|Halloween with the Dunwich Denizens
A Call of Cthulhu: The Card Game spotlight by guest writer Marius Hartland
|Call of Cthulhu LCG | Published 28 October 2011|
Today’s spotlight for Call of Cthulhu: The Card Game by Marius Hartland features minor spoilers for H.P. Lovecraft’s story, “The Dunwich Horror."
Halloween with the Dunwich Denizens
On May Eve of 1915 there were tremors which even the Aylesbury people felt, whilst the following Hallowe'en produced an underground rumbling queerly synchronized with bursts of flame–'them witch Whateleys' doin's'–from the summit of Sentinel Hill. Wilbur was growing up uncannily, so that he looked like a boy of ten as he entered his fourth year. He read avidly by himself now; but talked much less than formerly. A settled taciturnity was absorbing him, and for the first time people began to speak specifically of the dawning look of evil in his goatish face.
–H.P. Lovecraft, The Dunwich Horror
A few days ago, you were reunited with a trio of investigators hailing from Miskatonic University, tasked by fate to stop the trouble brewing in Dunwich. But with Hallowe’en around the corner, let’s take a look at the other side: the Whateleys who are working with Yog-Sothoth and seeking a hidden page from the Necronomicon to finally cement his reign on earth.
As a story, The Dunwich Horror is a rather unique entry in H.P. Lovecraft’s universe in that the protagonists are more or less successful in thwarting the plot of the Ancient Ones in an action-driven storyline. This makes it very suitable to be used in a game, and what game better suits it than Call of Cthulhu: The Card Game. With a deck of 50 or more cards, you can recreate the story’s events… or alter them. Yog-Sothoth is the master of time and space, so this Halloween it’s time to rewrite history and let the Whateleys win!
The classic Dunwich Denizens Asylum pack follows up the Conspiracies of Chaos Asylum Pack and, with it, some new ideas on how to explore story cards. Conspiracies of Chaos features several variations on the Conspiracy card type, and Dunwich plays with the idea that a card can be a story, a character, and a conspiracy at once, at least by effect, if not by card type.
Wilbur Whateley (Dunwich Denizens, 73) is such a pivotal character, that he is the perfect fit for multiple roles within the story. Being part of a supernatural legacy and bound to an inter-dimensional entity makes him rather intelligent, putting him direct at odds with the investigators. Not only is he a cultist-sided character with investigation, but he can also function as that final story, should things not go your way quickly enough.
Yog-Sothoth can work quite elegantly together with Shub-Niggurath. One of the strengths of the Black Goat is that she can find characters in your deck and make them directly accessible. If you want to build your deck around the horrors that dwell in Dunwich, you want to find them quickly and often. Lavinia Whateley (Dunwich Denizens, 75) makes it easy to do so.
Better yet, she isn’t that opposed to finding you a Deep One either, or if you feel particularly cultastic, an Ancient One like Cthulhu himself! But the real star of the Dunwich Denizens isn’t a fish or a frog, although he might be a little bit like an octopus. We’re talking a gaint, tentacled invisible monster here. It is the Horror itself.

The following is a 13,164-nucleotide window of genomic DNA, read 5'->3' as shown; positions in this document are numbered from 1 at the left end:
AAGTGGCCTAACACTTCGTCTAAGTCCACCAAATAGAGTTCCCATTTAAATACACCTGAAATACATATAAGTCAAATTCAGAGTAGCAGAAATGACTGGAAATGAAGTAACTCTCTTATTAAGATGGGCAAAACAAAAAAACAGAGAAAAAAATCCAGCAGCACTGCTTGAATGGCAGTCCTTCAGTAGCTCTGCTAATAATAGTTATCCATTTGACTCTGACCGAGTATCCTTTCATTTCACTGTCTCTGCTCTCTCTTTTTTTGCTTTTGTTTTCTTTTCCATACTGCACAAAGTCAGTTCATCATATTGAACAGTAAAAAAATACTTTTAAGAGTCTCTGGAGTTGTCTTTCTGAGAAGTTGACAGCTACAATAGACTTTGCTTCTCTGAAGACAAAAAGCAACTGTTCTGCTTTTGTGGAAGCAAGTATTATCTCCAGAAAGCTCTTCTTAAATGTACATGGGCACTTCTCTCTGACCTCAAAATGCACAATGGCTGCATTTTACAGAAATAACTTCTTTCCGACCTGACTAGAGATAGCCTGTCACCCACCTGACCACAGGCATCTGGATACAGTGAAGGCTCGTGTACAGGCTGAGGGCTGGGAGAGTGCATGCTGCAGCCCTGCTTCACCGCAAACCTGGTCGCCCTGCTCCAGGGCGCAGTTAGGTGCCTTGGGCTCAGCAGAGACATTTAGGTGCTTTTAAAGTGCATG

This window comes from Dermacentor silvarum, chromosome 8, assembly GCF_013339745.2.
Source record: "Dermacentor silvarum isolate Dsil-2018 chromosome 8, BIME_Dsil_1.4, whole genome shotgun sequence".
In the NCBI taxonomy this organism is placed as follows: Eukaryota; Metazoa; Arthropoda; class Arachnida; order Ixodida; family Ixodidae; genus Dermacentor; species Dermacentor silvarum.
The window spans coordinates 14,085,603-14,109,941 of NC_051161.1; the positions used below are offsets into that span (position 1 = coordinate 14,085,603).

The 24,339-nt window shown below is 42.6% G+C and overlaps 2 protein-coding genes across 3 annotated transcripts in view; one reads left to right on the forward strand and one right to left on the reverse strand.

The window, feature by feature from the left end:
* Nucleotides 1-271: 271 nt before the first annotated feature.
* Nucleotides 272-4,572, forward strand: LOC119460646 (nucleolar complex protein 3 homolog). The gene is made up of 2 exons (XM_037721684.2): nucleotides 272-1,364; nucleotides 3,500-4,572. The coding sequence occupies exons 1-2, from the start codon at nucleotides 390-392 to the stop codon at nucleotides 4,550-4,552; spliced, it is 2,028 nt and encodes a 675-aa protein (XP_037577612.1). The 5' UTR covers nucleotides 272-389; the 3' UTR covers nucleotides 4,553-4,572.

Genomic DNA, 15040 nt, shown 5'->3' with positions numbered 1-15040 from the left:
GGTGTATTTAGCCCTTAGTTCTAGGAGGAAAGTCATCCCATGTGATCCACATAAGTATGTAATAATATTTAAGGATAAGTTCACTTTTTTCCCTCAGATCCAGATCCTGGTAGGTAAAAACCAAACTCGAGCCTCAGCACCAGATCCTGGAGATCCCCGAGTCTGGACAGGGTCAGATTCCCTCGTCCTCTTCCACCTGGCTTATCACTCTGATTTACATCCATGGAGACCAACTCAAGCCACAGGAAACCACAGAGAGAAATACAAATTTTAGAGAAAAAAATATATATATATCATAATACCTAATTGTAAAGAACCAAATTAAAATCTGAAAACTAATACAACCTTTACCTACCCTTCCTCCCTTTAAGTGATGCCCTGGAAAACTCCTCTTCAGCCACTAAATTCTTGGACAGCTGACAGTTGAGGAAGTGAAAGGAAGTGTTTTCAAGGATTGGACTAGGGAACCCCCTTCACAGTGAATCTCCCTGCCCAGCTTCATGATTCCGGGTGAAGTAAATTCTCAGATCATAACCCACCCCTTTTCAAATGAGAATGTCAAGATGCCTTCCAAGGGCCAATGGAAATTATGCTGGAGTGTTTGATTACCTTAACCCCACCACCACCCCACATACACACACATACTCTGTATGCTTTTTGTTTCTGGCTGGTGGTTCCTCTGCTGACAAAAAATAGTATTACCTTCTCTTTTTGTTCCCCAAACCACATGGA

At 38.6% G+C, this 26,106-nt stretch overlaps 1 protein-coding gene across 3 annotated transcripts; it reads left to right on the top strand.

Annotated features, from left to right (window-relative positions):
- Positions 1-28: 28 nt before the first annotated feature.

The Dunwich Horror
This classic Asylum Pack fuses a great number of the elements of the original Dunwich story with the game mechanics. The Dunwich Horror (Dunwich Denizens, 72) appears as a rampaging giant that smashes things and even gets out of control, which in the game is represented by it sometimes switching sides. But if you look, you find even more and more contrast layered into the cards. Professor Armitage (Dunwich Denizens, 65) becomes the lead protagonist and gains the Heroic keyword.
It wouldn’t make sense for Professor Armitage to investigate portals side by side with the Horror he confronted, and the story’s integrity all comes together with the Horror’s Villainous keyword. Even though its strange, primary ability allows it to change sides and target a character or support card for destruction, you can stop the destruction by keeping a hero in your service. This makes the Horror powerful, but gives it a weak spot that reflects the efforts of the heroes in the original story. All because you can’t control Heroic and Villainous characters at the same time… and this time, it can prove an advantage instead of a weakness.
This being Halloween, however, you can always put some Primal Fear (Secrets of Arkham, 27) into the heroes and then feed them to the Horror.
The Lurker of Liège
Don’t forget, if you’re planning to be in or around Liège, Belgium, this Halloween weekend, you can attend the Liège Call of Cthulhu: The Card Game championship tournament, where some of the top players are expected to invoke the Ancient Ones in new and exciting ways. If you think you might be interested in attending, you can find more info in the community forums.
May the best cultist or investigator win!
Based on the fiction of H.P. Lovecraft and his literary circle, Call of Cthulhu: The Card Game takes two players deep into the Cthulhu Mythos where investigators clash with the Ancient Ones and Elder Gods for the fate of the world. The Living Card Game format allows players to customize their gaming experience with monthly Asylum Pack expansions to the core game.
Unfortunately, it's pretty safe to assume this represents the final, printed version of the card.
Typos aside, I very much like the Whateley cards and welcome their return to the LCG. Wilbur is particularly nice because you can put his success tokens to different uses in a pinch.
Wilbur's name is spelled wrong in the card text. Is this a picture of the finished version?